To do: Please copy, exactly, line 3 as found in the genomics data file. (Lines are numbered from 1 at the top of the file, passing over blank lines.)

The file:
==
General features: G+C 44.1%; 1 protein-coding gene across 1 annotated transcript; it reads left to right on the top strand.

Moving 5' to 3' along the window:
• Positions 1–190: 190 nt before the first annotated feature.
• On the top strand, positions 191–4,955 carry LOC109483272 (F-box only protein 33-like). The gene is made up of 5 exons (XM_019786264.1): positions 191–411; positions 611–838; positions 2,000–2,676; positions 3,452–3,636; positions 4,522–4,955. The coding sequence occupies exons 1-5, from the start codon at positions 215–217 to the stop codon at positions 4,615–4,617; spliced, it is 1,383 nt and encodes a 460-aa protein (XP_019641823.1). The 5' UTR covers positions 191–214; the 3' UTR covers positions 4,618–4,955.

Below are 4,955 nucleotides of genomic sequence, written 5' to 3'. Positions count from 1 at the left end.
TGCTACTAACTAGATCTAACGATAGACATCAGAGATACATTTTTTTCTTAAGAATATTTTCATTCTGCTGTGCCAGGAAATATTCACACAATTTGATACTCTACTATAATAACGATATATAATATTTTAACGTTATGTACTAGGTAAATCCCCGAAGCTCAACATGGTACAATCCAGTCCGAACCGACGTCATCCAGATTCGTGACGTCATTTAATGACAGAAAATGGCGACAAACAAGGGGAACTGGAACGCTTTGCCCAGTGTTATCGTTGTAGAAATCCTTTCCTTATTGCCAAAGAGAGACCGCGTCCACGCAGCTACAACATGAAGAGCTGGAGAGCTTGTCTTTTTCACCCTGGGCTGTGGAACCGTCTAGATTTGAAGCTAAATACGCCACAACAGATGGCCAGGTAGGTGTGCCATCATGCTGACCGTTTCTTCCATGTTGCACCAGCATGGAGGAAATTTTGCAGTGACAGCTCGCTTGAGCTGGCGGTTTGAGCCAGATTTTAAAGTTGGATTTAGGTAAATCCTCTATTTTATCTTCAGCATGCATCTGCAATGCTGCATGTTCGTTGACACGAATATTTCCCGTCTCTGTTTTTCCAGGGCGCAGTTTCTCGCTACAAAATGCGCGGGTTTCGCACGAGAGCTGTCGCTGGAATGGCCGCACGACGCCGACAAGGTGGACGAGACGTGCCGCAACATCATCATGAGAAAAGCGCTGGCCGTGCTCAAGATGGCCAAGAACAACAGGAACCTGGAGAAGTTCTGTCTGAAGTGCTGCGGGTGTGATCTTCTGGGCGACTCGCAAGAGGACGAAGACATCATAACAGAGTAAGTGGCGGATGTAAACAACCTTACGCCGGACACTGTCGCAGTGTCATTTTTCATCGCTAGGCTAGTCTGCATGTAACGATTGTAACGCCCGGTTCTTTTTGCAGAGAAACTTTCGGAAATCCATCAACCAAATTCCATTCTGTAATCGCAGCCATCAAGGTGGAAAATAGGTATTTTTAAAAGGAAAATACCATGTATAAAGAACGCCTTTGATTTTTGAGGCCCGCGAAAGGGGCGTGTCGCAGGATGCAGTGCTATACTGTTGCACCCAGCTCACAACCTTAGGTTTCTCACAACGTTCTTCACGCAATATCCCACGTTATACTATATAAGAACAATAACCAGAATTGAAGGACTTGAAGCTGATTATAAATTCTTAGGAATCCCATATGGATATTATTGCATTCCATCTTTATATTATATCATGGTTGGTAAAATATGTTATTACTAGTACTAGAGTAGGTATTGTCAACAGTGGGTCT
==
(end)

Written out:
• Positions 1–190: 190 nt before the first annotated feature.